HAS MRT RELIABILITY REALLY IMPROVED?

Overall rail reliability improved?

I refer to the article “Overall rail reliability improved in first nine months of 2015: LTA” (Channel NewsAsia, Dec 11).

7 delays in 9 months of 2015 compared to 10 in 2014

It states that “There were seven delays that stretched more than 30 minutes between January and September 2015, compared to 10 in 2014.

This year’s numbers have not included disruptions on the North East Line in October and the North South Line in November. Both delays lasted about two hours.”

MRT breakdowns improved?

How did the LTA or the media come to the conclusion that “Overall rail reliability seems to have improved in the first three quarters of this year compared to 2014, based on latest statistics from the Land Transport Authority (LTA) released on Friday (Dec 11)”?

With 9 major disruptions so far this year – how do we know whether there may be anymore disruptions for the rest of the 20 days of this month? If we have just one more disruption – it would equal the 10 last year.

12 disruptions in 1st 9 months of 2014 becomes 10 disruptions in 2014?

According to the article “Number of major MRT delays hits four-year high” (Today, Dec 19, 2014) – “The number of major train service delays this year for the entire MRT network has hit a new high, with the dozen incidents in the first nine months of the year (2014) already outstripping the previous high of 11 that were recorded in 2011″.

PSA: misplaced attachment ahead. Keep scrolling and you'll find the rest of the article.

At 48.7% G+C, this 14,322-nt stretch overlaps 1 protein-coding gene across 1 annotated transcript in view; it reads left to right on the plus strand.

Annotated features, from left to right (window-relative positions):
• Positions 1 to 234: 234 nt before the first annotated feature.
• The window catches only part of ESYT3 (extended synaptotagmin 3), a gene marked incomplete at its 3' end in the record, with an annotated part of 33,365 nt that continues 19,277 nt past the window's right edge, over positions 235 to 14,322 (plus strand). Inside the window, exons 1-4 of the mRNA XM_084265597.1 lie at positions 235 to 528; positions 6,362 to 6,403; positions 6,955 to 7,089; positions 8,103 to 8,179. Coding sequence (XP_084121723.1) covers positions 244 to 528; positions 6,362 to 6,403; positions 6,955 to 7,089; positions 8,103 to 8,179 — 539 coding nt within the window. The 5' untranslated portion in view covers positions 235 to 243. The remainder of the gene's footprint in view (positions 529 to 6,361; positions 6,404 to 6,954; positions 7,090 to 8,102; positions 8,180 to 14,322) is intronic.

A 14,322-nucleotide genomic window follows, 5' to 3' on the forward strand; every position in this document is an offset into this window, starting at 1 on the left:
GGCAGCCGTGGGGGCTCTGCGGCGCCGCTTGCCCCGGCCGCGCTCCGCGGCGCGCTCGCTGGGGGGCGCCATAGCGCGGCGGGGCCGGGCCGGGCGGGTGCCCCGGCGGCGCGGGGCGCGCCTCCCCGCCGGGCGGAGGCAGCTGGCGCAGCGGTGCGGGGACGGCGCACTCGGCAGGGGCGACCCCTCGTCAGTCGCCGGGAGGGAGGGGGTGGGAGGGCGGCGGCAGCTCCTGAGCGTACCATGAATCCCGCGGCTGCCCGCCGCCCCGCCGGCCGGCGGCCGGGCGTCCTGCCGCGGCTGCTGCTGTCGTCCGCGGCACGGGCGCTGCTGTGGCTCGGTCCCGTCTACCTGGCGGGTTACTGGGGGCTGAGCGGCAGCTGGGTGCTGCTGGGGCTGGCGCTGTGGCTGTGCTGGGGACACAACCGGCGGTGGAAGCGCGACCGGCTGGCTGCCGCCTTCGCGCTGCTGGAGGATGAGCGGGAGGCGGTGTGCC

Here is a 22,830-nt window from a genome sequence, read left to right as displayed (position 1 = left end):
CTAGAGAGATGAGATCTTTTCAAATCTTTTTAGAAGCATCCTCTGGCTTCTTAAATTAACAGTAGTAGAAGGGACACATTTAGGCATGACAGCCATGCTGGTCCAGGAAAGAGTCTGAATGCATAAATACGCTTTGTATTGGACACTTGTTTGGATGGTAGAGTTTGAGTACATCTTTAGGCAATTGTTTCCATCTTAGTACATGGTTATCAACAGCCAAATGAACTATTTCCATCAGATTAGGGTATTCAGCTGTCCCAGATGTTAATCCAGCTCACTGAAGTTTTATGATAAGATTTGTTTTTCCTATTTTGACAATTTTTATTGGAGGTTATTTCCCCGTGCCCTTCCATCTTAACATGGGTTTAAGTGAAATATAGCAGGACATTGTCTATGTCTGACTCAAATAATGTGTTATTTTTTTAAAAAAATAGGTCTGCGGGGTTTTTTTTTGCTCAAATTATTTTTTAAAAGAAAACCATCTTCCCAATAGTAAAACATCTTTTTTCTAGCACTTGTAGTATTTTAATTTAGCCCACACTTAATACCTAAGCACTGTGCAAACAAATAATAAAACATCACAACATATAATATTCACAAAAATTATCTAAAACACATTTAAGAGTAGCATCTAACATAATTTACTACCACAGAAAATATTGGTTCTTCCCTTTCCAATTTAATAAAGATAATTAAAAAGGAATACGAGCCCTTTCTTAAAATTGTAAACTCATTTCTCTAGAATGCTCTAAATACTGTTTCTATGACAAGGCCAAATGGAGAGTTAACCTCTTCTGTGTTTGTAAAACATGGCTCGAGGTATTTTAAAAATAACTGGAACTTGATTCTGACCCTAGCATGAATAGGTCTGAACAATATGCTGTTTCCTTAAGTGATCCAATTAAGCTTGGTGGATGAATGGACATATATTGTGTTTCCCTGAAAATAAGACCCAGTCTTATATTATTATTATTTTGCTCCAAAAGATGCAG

So, how did 12 disruptions in the first nine months of 2014 become 10 for the whole year of 2014?

“Delays caused by external factors” not counted anymore?

Is it because some of the disruptions are now no longer counted under the new definition of “delays caused by external factors will now be excluded. This refers to factors beyond the control of operators or authorities, such as the actions of passengers”?

“Severity of breakdowns” also never count?

As to “Prof Lee said this shows work to improve rail reliability has been effective and the overall system looks like its stabilising. But he noted one area that may be missing in the numbers – the severity of breakdowns.

For instance – Singapore saw its worst disruption in July this year, when the North South and East West lines were down for more than three hours, affecting more than 250,000 commuters.

“Using the new methodology (on) this kind of large scale breakdown, the magnitude would not be reflected” – it would appear that if we simply add up the total time of all the major disruptions – there may been no improvement.

LRT: 4 in 2014 increase to 11 in 1st 3-quarters of 2015

Perhaps the final nail in the coffin may be that “The number of delays lasting more than 30 minutes on the LRT has already gone up from four in 2014 to 11 in the first three quarters of 2015″.

Uniquely Singapore!

 

Leong Sze Hian

A.S.S. Contributor

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